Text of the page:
Keyboardist Ikey Owens, who had played with the band since its inception, was noticeably absent from all 2011 dates. When asked in an interview, Owens stated that he knew "Absolutely nothing . I haven't heard one note of it; I haven't played on it. I don't know if I am going to play on it; I have no idea". Bassist Juan Alderete later revealed via his Twitter page that Owens was no longer playing with the Mars Volta as he was busy "producing bands". Marcel Rodríguez-López and Lars Stalfors took over keyboard and synth duties with the band in lieu of Owens.
On 5 January 2012, a new song titled "Zed and Two Naughts", a song revealed to be from the band's upcoming album, was confirmed to be included on the MLB 12: The Show Soundtrack.
On 12 January it was revealed that the upcoming album would be called Noctourniquet . Later that week, an official page went up confirming Noctourniquet as the album title along with unveiling the album art and a full track listing and announcing March 27, 2012 as the release date. The album's first single, "The Malkin Jewel," was first broadcast on February 13 and subsequently released on February 14.
HIATUS AND BREAKUP (2012–2014)
After the conclusion of the Noctourniquet tour, Omar Rodríguez-López decided to put the Mars Volta on hold to fully concentrate on his new project, Bosnian Rainbows , which also features Deantoni Parks. When asked in an interview if the band will reunite, he stated:
I don't know, and I'm not insecure enough to have to ask myself that. It's like, we've done that for ten years, eleven years. Now we're all doing different things, and everything that we're doing informs how we express ourselves, and so if that happens then it happens and if it doesn't it doesn't. It's not something to be worried about. It shouldn't occupy a space in the mind. There's way too many things that are much too important to occupy space in the mind.
On January 23, 2013, Cedric Bixler-Zavala revealed that he was no longer a part of the Mars Volta on Twitter and that the band had broken up.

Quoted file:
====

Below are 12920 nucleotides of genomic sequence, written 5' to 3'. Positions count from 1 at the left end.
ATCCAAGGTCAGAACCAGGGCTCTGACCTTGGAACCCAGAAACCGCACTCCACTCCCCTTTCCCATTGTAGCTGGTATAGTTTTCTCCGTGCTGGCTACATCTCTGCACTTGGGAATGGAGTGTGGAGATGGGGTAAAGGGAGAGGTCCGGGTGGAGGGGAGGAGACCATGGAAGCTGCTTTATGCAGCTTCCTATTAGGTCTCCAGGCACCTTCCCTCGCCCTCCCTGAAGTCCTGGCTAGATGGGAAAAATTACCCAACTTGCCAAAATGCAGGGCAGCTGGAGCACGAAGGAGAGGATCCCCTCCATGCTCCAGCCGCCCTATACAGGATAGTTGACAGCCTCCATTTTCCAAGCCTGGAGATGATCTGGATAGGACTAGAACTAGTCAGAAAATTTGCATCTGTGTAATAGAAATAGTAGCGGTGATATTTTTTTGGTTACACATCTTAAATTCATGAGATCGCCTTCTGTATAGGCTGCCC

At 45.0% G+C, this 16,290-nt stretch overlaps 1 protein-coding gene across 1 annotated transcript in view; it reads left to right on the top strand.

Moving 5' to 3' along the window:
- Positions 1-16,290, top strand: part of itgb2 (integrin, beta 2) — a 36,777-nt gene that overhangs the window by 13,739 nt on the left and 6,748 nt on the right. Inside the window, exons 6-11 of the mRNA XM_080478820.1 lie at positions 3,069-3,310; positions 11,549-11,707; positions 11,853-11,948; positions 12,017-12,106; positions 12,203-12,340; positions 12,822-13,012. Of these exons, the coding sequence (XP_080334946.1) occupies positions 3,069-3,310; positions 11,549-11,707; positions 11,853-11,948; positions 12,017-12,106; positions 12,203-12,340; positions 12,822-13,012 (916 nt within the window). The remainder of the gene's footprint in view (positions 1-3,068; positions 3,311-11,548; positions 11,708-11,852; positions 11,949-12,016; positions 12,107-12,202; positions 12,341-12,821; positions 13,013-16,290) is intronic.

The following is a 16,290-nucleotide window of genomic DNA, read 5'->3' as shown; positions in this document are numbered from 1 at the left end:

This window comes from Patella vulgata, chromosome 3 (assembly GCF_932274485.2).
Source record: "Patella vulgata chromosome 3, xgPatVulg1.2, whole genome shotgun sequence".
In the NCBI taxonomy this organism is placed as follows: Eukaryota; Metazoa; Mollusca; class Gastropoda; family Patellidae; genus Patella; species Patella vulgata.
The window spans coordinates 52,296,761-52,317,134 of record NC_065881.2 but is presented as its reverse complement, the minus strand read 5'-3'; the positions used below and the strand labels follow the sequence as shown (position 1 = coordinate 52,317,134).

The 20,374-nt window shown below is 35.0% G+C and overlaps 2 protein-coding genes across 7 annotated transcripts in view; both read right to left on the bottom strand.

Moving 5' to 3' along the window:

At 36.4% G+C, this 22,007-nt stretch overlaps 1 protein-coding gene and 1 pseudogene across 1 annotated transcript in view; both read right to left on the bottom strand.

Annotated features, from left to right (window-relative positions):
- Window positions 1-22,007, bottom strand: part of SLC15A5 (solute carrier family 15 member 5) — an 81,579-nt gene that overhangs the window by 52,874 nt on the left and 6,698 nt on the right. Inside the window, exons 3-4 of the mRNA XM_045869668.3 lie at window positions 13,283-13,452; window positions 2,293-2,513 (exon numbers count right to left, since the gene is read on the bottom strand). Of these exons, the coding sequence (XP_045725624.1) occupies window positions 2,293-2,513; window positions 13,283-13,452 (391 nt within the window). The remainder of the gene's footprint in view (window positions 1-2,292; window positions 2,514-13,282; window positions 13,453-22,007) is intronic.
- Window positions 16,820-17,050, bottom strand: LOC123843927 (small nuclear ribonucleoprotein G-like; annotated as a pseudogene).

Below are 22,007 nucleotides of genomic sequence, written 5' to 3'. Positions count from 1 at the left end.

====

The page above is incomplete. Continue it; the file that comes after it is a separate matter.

Bixler-Zavala subsequently focused on his solo music and eventually formed a new band, Zavalaz , which also includes Juan Alderete. He stated shortly after that he was "currently not on speaking terms" with Rodríguez-López and that "the falling out had been four years in the making, so the final announcement on my part was really just to let the children know that Mom and Dad were splitting up".
Rodríguez-López, meanwhile, didn't rule out the possibility of the Mars Volta reuniting in the future: "Because of all my anger and how I dealt with people, I spent so much of my life just closing doors left and right. At this point, I refuse to close any, only to open new ones. Whatever comes my way - as long as it's filled with joy and positivity - I want to give my talents to it. I'm not interested in throwing tantrums any more." He elaborated further on an article with Billboard, acknowledging Bixler-Zavala's decision to depart TMV, effectively ending the over 20 year musical partnership between Rodríguez-López and Bixler-Zavala for the foreseeable future. Rodríguez-López stated, "I was making a film and heard about it hours later; people were like, 'Are you OK?' I understand where he's coming from; I've known the guy for 22 years. I'll always respect and support any decision he makes. If that's how he wants it, I totally get it and I support it."